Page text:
Common SQL Server Consulting Advice: Adding Indexed Views

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In the age of column store indexes, indexed views have a bit less attractiveness about them. Unless of course you’re on Standard Edition, which is useless when it comes to column store.

I think the biggest mark in favor of indexed views over column store in Standard Edition is that there is no DOP restriction on them, where batch mode execution is limited to DOP 2.

One of the more lovely coincidences that has happened of late was me typing “SQL Server Stranded Edition” originally up above.


There are some good use cases for indexed views where column store isn’t a possibility, though. What I mean by that is they’re good at whipping up big aggregations pretty quickly.

Here are some things you oughtta know about them before trying to use them, though. The first point is gonna sound really familiar.

First, there are some session-level settings that need to be appropriately applied for them to be considered by the optimizer. This is especially important if you’re putting any logic into a SQL Server Agent job, because it uses the wrong settings for some reason.

Here are the correct settings:


Second, you’ll wanna use the NOEXPAND hint when you touch an indexed view. Not only because that’s the only way to guarantee the view definition doesn’t get expanded by the optimizer, but also because (even in Enterprise Edition) that’s the only way to get statistics generated on columns in the view.

If you’ve ever seen a warning for missing column statistics on an indexed view, this is likely why. Crazy town, huh?

Third, indexed views maintain changes behind the scenes automatically, and that maintenance can really slow down modifications if you don’t have indexes that support the indexed view definition.

Fourth, you have to be REALLY careful if your indexed view is going to span more than one table.

Locking can get really weird, and as tables get super big maintenance can turn into a nightmare even with good indexes to back the join up.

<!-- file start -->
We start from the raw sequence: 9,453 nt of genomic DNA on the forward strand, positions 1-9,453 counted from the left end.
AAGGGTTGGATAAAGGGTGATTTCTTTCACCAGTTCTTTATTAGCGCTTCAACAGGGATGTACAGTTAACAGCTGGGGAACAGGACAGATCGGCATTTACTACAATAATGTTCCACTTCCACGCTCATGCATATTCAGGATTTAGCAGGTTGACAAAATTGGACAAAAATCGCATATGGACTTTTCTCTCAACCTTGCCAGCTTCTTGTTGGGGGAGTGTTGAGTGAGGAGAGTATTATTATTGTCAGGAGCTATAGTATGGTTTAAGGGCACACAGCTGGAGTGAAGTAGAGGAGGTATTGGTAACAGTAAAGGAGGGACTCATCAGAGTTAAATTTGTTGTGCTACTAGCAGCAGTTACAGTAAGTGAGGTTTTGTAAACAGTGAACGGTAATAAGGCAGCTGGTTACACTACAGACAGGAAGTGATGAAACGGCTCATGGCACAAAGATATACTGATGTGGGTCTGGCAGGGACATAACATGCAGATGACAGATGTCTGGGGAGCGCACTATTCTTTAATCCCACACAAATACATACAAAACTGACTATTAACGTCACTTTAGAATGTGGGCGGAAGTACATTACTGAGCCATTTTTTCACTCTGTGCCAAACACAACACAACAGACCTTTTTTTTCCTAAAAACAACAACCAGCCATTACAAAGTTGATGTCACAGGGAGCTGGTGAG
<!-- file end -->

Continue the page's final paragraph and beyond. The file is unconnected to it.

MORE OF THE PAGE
Fifth, there are a ridiculous number of restrictions. The current docs look like this:

SQL Server Indexed View Limitations

Sixth, you need to be really careful when you alter and indexed view.

When you do that, all of the indexes and statistics get dropped.

Seventh, indexed views can be used a lot like other constructs we’ve talked about this week:

Eighth, if your indexed view has an aggregation in it, you need to have a COUNT_BIG(*) column in the view definition.

Buuuuuut, if you don’t group by anything, you don’t need one.

Ninth, yeah, you can’t use DISTINCT in the indexed view, but if you can use GROUP BY, and the optimizer can match queries that use DISTINCT to your indexed view.

    Dracula = 
FROM dbo.Users AS u
WHERE u.Reputation > 100000

ON dbo.shabu_shabu

FROM dbo.Users AS u
WHERE u.Reputation > 100000;

Ends up with this query plan:

SQL Server Query Plan

Tenth, the somewhat newly introduced GREATEST and LEAST functions do work in indexed views, which certainly makes things interesting.

I suppose that makes sense, since they’re probably just CASE expressions internally, but after everything we’ve talked about, sometimes it’s surprising when anything works.

Despite It All

When indexed views are the right choice, they can really speed up a lot of annoying aggregations among their other utilities.

This week we talked a lot about different things we can do to tables to make queries faster. This is stuff that I end up recommended pretty often, but there’s even more stuff that just didn’t make the top 5 cut.

Next week we’ll talk about some database and server level settings that can help fix problems that I end up telling clients to flip the switch on.

Thanks for reading!

Going Further

If this is the kind of SQL Server stuff you love learning about, you’ll love my training. I’m offering a 75% discount to my blog readers if you click from here. I’m also available for consulting if you just don’t have time for that and need to solve performance problems quickly.

5 thoughts on “Common SQL Server Consulting Advice: Adding Indexed Views

  1. I like the idea of indexed views. In practice, I’ve had a difficult time adding them to large tables as the act of creating the clustered index is, as a former coworker put it in another context, “incompatible with life”. Which is to say that _something_ in the production workload inevitably gets blocked and then I’ve got some ‘splainin’ to do. So until that create index statement supports “with online = on” or unless I predict Future Crimes™ and have foresight to create the indexed view ahead of time, this isn’t a tool in my box.

      1. Can you elaborate, Gordy? For this to work, I’d need to keep the copied tables up to date with changes to the base table(s) while the indexed view is being created. How does that happen? Also, the last time I tried this, the table was several hundred gigabytes (if not into the single-digit terabyte) range with hundreds of billions of rows. So I’d need space enough to have a full copy of the data. These are all surmountable problems, but they’re a lot of hoops to jump through for something that should work on its own.

        1. typically the delta from after the index is created is small enough to sync up before swapping in the synonyms but in extreme cases you can temporarily wireup triggers to capture what’s changed (in yet another table) while the work happens – it’s a bit of a hassle to be sure but indexed views are usually worth it especially if your tables are huge

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